Dinner at Long Last: Ribollita

Ah, mothers. The keenest of observers. 

Whether it was the, uhh, few pounds I gained while studying in Italy or, worse, a typo on the blog, my mom has always been quick to pick up on the things it takes me much longer to notice.  

(Who, I ask, has time to think about how tight their pants are getting when there’s coconut gelato to be had?)

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So when I called my mom to run a few post ideas by her, I shouldn’t have been surprised at her response:

Those are good”, she said, “but you know, you may want to consider making a main dish”. 

Nearly two months in, and I have yet to post anything that would qualify as dinner. Or even lunch. Huh. 

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This being the same conversation that led to the creation of Project: Healthy-Eating Ideas for Mom and Dad, I figured I’d try to kill two birds with one stone (figuratively speaking, of course) and make a healthy, tasty meal that my parents - and you guys! - might want to make too. 

Enter: Ribollita!  

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Once again, here’s how I imagine the conversation playing out:  

DAD: Ribo-who?
ME: Ribollita! Italian for “reboiled”, ribollita is a classic Tuscan white bean and vegetable soup that got its start as a tasty and resourceful way to use up whatever people had on hand. Leftover vegetable soup would be reboiled (hence the name), and white beans, inexpensive veggies, and stale bread would be tossed in along the way. It’s history! It’s tasty! Cool, right?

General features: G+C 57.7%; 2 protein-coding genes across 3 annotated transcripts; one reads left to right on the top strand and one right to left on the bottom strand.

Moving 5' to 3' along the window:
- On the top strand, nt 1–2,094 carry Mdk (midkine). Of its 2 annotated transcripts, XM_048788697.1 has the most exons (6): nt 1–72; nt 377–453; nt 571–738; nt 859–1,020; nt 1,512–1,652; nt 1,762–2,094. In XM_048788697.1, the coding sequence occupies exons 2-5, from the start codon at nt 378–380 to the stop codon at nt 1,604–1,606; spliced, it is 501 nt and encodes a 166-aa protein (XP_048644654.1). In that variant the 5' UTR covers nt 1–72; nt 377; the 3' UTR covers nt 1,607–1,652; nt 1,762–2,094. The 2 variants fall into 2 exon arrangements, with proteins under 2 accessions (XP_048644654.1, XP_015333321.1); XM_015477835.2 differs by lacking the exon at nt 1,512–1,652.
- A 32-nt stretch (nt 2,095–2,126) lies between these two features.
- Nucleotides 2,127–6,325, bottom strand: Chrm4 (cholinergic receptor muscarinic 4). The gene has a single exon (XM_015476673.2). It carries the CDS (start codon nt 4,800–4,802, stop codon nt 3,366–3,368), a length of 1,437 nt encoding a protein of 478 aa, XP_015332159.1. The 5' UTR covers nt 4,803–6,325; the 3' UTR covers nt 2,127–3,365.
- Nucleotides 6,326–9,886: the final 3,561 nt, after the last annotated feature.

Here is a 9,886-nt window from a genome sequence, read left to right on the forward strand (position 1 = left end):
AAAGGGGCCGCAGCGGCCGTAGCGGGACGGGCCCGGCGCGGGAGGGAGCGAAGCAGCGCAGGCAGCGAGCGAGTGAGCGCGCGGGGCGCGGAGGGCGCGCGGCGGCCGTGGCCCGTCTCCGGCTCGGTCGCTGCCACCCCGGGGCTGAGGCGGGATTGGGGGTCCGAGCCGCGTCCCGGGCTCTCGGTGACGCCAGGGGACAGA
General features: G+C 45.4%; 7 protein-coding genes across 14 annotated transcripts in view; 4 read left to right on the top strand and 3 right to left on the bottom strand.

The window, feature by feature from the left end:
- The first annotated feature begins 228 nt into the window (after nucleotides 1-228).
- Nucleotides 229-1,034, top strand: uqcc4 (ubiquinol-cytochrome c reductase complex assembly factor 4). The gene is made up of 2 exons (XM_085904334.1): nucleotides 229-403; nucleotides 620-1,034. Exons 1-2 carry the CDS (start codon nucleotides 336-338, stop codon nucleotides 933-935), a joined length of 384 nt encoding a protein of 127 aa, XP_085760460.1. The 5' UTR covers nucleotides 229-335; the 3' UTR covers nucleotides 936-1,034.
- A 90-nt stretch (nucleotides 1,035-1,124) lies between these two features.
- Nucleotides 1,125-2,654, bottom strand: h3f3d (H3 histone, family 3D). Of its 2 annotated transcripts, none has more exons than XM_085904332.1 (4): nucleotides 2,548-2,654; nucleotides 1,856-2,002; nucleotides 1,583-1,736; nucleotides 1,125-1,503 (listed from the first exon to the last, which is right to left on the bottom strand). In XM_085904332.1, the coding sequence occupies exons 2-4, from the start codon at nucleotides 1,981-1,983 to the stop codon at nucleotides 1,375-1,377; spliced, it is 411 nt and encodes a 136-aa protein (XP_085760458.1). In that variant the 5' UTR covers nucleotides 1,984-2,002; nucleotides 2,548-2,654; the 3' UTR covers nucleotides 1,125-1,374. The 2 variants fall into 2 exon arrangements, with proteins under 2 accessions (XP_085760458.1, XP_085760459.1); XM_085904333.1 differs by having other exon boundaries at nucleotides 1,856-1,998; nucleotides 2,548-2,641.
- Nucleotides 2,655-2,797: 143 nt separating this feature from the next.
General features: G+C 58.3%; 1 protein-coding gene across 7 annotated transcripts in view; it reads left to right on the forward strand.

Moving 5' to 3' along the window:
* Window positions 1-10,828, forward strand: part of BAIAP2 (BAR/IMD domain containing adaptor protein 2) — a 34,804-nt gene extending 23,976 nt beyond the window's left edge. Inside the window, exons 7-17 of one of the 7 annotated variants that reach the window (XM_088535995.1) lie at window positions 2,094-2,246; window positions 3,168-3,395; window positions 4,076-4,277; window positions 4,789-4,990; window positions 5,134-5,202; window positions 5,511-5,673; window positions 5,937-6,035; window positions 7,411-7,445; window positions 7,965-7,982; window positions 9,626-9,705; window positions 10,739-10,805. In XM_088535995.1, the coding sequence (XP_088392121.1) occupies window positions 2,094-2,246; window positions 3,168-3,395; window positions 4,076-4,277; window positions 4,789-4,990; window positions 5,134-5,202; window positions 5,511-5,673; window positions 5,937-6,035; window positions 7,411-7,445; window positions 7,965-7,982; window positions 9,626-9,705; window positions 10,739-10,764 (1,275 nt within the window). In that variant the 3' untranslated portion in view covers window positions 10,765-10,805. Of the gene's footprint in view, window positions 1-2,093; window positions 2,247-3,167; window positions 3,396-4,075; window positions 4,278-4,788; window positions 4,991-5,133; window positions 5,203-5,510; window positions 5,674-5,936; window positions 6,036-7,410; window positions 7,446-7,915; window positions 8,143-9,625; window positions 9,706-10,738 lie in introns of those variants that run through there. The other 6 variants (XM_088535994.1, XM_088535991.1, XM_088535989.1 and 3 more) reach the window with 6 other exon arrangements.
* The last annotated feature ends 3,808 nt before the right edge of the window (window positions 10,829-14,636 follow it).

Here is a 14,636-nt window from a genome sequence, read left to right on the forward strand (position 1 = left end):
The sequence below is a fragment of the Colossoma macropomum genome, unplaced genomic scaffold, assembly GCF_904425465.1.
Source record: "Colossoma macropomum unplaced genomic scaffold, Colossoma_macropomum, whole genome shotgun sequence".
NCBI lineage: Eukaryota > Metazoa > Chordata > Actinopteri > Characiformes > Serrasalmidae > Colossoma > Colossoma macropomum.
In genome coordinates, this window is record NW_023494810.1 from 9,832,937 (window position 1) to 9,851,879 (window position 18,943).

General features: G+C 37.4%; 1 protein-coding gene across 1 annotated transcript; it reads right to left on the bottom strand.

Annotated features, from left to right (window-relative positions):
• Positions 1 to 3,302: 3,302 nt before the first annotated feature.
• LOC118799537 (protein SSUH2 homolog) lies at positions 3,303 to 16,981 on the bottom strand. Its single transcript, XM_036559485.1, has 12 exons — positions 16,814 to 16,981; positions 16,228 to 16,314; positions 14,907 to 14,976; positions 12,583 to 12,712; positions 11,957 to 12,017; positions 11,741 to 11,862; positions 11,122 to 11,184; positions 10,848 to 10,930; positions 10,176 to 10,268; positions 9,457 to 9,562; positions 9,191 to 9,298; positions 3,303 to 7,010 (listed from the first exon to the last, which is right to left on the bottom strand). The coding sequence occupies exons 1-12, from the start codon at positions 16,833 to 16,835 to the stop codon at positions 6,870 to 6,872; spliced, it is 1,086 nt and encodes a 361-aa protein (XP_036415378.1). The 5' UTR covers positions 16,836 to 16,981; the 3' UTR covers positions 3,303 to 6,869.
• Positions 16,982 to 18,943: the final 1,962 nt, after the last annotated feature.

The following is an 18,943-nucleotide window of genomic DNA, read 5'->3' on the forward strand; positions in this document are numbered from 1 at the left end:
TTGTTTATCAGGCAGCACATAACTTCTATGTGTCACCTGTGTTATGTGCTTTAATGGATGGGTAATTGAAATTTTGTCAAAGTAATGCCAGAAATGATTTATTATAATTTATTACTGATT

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DAD: Whatever you say. But vegetable soup? I mean, sure it sounds healthy. But is it really a meal? 
ME: Sure is! Because it’s full of veggies, fresh herbs, white beans, and tomatoes, you’re right to think that it’s good for you. But this isn’t just any healthy vegetable soup. See, by simmering a bit of parmesan along with the veggies and beans, and tossing in a handful of stale cubes of bread just before serving, you also get a soup that’s satisfyingly savoury and hearty enough to stand on its own as a meal. 

(Although, let’s be honest here, I wouldn’t say no if you offered me a piece of the bread to go with it.)  

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DAD: But do I need to make soup, let it cool, reboil it, and then add everything else in? That sounds like a lot of work.
ME: Nope! The idea behind that process is that it gives the flavours in your soup more time to develop and meld. But the recipes I looked at didn’t require that you do that (most didn’t even mention it), so I didn’t bother and it still turned out great! Plus, the recipe makes lots, so the flavours will have lots of time to meld before you tuck into another bowl the next day! When it comes down to it, this is easy stuff: all you need are a few easy-to-find ingredients, a bit of chopping, one pot and some time, and you’ve got yourself a great meal.  

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DAD: Well, I’m sold.
ME: I thought you would be.  

So there we have it! Dinner, at long last.